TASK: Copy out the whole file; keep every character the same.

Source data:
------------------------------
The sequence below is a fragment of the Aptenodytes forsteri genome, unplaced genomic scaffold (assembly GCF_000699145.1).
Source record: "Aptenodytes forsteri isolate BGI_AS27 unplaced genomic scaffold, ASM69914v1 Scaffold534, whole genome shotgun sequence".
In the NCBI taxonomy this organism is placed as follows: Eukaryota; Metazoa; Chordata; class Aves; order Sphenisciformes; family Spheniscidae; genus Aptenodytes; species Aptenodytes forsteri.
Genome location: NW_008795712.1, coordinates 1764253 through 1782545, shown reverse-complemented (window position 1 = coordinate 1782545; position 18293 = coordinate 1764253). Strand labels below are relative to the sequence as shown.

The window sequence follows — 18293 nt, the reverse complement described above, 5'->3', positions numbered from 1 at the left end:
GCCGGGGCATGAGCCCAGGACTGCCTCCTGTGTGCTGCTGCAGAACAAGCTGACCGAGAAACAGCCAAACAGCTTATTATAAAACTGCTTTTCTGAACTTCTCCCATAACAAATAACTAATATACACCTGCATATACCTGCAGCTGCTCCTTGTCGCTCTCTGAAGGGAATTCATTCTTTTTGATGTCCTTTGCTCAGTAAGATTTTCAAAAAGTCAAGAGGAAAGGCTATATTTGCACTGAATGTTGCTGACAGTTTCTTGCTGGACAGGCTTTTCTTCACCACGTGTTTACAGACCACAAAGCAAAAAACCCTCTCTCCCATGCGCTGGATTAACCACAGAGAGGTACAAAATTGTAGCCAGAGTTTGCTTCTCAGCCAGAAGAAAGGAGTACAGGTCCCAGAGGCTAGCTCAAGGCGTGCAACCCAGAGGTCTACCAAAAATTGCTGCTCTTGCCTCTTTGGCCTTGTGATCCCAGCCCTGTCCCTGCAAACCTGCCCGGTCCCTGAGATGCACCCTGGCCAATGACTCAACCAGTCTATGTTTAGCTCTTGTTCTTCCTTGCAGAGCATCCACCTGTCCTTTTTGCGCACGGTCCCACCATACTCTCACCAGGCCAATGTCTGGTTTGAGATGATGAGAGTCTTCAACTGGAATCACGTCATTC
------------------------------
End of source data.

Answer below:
The sequence below is a fragment of the Aptenodytes forsteri genome, unplaced genomic scaffold (assembly GCF_000699145.1).
Source record: "Aptenodytes forsteri isolate BGI_AS27 unplaced genomic scaffold, ASM69914v1 Scaffold534, whole genome shotgun sequence".
In the NCBI taxonomy this organism is placed as follows: Eukaryota; Metazoa; Chordata; class Aves; order Sphenisciformes; family Spheniscidae; genus Aptenodytes; species Aptenodytes forsteri.
Genome location: NW_008795712.1, coordinates 1764253 through 1782545, shown reverse-complemented (window position 1 = coordinate 1782545; position 18293 = coordinate 1764253). Strand labels below are relative to the sequence as shown.

The window sequence follows — 18293 nt, the reverse complement described above, 5'->3', positions numbered from 1 at the left end:
GCCGGGGCATGAGCCCAGGACTGCCTCCTGTGTGCTGCTGCAGAACAAGCTGACCGAGAAACAGCCAAACAGCTTATTATAAAACTGCTTTTCTGAACTTCTCCCATAACAAATAACTAATATACACCTGCATATACCTGCAGCTGCTCCTTGTCGCTCTCTGAAGGGAATTCATTCTTTTTGATGTCCTTTGCTCAGTAAGATTTTCAAAAAGTCAAGAGGAAAGGCTATATTTGCACTGAATGTTGCTGACAGTTTCTTGCTGGACAGGCTTTTCTTCACCACGTGTTTACAGACCACAAAGCAAAAAACCCTCTCTCCCATGCGCTGGATTAACCACAGAGAGGTACAAAATTGTAGCCAGAGTTTGCTTCTCAGCCAGAAGAAAGGAGTACAGGTCCCAGAGGCTAGCTCAAGGCGTGCAACCCAGAGGTCTACCAAAAATTGCTGCTCTTGCCTCTTTGGCCTTGTGATCCCAGCCCTGTCCCTGCAAACCTGCCCGGTCCCTGAGATGCACCCTGGCCAATGACTCAACCAGTCTATGTTTAGCTCTTGTTCTTCCTTGCAGAGCATCCACCTGTCCTTTTTGCGCACGGTCCCACCATACTCTCACCAGGCCAATGTCTGGTTTGAGATGATGAGAGTCTTCAACTGGAATCACGTCATTC